We face the same test. In our gospel reading Jesus dealt with a crowd needing food and a boat of disciples at sea in a storm by – in both cases – doing that which seemed impossible. Do we, as his followers today, pass the test? Do we believe that Jesus can deal with the seemingly impossible problems that beset us – in our world, in our nation, in our own daily lives?
Jesus didn’t respond in ways that the disciples expected – and that can often present a problem for us. Of course, it is far from easy to keep exercising faith in situations such as when we lose our job, or are diagnosed with a terminal illness, or our marriage breaks up, or a loved one dies, and so on. For Jesus doesn’t always respond in the way that we might, at one level, want. He doesn’t wave a magic wand and make everything go back to how it was. He often responds in unexpected ways.
As with the disciples, he is there, ready to support in the ways that he thinks best, and help us find a way through. And faith is about understanding that Jesus, even when things seem impossible, can do the unexpected and help us through, and it’s about trusting him to do it. Faith – as I said a couple of weeks ago – Forsaking All I Trust Him.
It was in difficult and seemingly unsolvable situations times that Jesus took the opportunity to try and inspire faith from his disciples, because those times should have forced them to look outside themselves and seek God’s help through Jesus. It was clearly important to Jesus that his disciples had a growing faith and if the disciples needed to develop their faith, so must we.
So may we encourage our faith to grow, putting it into practice each day by choosing to believe that Jesus can and will help us, no matter how difficult our situations. Br trusting in him, trusting that Jesus can use his power among us: for what is impossible for us, is possible for Jesus!
I’m going to finish with the words of Saint Paul which end our extract from his letter to the Ephesians, a prayer that reminds us that God can do so much more than we often think he can! It’s a prayer that we used it regularly during worship at the Church Army College when I was there, and it has become one of those prayers that I know by heart and use at opportune moments. This is the version from the Common Worship prayer book.
Now to him who is able to do immeasurably more than all we can ask or conceive, by the power which is at work among us, to him be glory in the Church and in Christ Jesus throughout all ages. Amen. (Eph.3.20-21)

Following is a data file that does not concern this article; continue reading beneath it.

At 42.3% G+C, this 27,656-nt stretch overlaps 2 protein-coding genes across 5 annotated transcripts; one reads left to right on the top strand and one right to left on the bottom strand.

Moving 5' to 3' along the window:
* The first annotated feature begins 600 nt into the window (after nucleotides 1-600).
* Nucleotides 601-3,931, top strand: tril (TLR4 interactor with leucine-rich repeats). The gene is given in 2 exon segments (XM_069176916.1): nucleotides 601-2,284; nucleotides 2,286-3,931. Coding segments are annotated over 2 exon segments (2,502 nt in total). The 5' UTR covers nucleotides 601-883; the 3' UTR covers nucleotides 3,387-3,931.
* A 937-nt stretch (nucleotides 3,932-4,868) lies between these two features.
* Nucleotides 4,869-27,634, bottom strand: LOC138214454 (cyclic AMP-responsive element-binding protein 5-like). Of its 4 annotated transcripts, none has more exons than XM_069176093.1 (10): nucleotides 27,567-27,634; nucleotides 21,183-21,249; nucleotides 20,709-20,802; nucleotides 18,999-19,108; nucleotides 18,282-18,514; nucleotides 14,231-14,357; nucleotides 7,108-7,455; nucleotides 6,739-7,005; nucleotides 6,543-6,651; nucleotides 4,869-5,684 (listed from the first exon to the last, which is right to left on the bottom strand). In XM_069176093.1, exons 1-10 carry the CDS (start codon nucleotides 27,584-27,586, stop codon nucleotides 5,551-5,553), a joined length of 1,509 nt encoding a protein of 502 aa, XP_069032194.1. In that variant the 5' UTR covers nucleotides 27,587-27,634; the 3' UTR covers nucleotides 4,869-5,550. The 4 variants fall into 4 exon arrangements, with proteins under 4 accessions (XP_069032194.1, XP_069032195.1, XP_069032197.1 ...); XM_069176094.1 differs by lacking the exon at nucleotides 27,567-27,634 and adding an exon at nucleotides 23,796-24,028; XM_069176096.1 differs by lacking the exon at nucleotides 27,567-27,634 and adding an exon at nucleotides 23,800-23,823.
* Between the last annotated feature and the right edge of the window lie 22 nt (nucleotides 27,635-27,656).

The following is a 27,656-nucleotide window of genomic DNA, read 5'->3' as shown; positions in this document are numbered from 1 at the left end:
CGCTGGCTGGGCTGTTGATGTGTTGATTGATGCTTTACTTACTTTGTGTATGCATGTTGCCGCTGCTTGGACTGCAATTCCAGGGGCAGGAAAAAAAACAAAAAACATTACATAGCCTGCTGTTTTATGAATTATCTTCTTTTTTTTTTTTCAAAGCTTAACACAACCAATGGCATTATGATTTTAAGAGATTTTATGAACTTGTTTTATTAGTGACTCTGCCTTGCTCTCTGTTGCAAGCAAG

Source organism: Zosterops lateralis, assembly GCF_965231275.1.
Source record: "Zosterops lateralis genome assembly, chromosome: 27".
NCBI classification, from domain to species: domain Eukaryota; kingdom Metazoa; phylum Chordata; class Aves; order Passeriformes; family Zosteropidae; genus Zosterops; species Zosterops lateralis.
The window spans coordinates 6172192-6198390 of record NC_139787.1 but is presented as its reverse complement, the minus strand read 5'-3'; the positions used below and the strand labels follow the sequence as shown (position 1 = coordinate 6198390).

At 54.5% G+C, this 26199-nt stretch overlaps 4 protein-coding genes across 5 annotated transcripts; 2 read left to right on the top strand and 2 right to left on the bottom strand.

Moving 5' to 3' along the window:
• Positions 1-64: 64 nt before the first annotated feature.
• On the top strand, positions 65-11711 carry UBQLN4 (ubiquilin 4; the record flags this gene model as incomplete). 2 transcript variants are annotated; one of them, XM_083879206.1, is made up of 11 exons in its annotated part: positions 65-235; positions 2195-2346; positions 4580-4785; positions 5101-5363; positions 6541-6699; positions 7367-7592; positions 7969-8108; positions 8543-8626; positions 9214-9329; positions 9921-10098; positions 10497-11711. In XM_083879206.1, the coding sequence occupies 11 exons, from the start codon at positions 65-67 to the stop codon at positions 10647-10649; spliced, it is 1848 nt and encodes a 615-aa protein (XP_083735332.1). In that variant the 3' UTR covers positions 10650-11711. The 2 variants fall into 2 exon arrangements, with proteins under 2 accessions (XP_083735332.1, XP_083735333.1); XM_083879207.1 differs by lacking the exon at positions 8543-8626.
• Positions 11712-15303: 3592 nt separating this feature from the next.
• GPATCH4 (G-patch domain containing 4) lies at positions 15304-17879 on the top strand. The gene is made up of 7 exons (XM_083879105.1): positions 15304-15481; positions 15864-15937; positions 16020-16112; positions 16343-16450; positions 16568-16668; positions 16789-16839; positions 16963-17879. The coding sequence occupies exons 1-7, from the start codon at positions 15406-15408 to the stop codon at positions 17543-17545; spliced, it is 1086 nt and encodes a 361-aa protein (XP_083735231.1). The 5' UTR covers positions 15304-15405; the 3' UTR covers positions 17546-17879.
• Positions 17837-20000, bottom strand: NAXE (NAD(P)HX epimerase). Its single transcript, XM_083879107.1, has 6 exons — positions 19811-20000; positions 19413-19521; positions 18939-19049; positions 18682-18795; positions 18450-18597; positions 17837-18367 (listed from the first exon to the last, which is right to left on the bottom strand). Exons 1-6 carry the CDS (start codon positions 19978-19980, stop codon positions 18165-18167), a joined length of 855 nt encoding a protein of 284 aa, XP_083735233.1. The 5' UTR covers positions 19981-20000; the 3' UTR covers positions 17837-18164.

Which is Paul’s way of saying: Always except the unexpected! Continue reading
We had a really full church for Midnight Mass this year. As always, the gospel reading was the wonderful prologue of Saint John’s gospel.
On Christmas Day in 1977 over half the population of the United Kingdom did exactly the same thing at the same time. 28 million 835 thousand of us in this country sat down to watch the same television programme at the same time on Christmas Day. And it wasn’t the Queen’s speech! It was …….any guesses I wonder? It was the Continue reading
The 27th December is the feast day of Saint John, patron of our church, so we keep the Sunday after as our patronal festival. Here’s what I said, though my apologies for being a little late. My script was somewhat annotated from the computer copy and after the service a member of the congregation asked to borrow it to read. Now it’s been returned I am able to post what I actually said.
The Church is often accused of being out of touch with society. Well, it certainly seems to be out of touch with society on the few days after Christmas Day as those who attend mass on the three days after Christmas Day can testify. For they are faced with a Church that is a far cry from the eating, drinking and partying that is going on in the world outside. Get to Boxing Day and it’s clear that the Church isn’t celebrating the way everyone else is at all. Continue reading
This Sunday the gospel reading was Jesus giving the disciples the new commandment of love. Here is what I said.
Every Saturday night, as I cook our Saturday Supper, I close the kitchen door and put on some good, loud music to cook by. And you can’t help but notice just how many of the great songs released over the past fifty years or so have something to do with love.
There seem to have been more songs written about love – whether requited or unrequited love – than about anything else. There are thousands of them – and many of them instantly forgettable, though some of them have stood the test of time. “All you need is love”, sang the Beatles, tuning in to the mood of the Sixties but rather missing the point that life is not quite that simple. And, I suspect, thinking of love as warm feelings, feelings of kindness, a desire to do good to others, even, perhaps, as desire for others, but without any of the sense of deep commitment that Jesus calls his disciples to in today’s Gospel reading. Perhaps Michael Ball was closer to the Christian concept of love when he sang the words of Andrew Lloyd Webber: “Love, love changes everything, how I live, and how I die”.
Abba sang about love a lot. I should know. I listen to Abba a lot. Take their song “People need love” which I listened to again last night while preparing our Jambalaya. Continue reading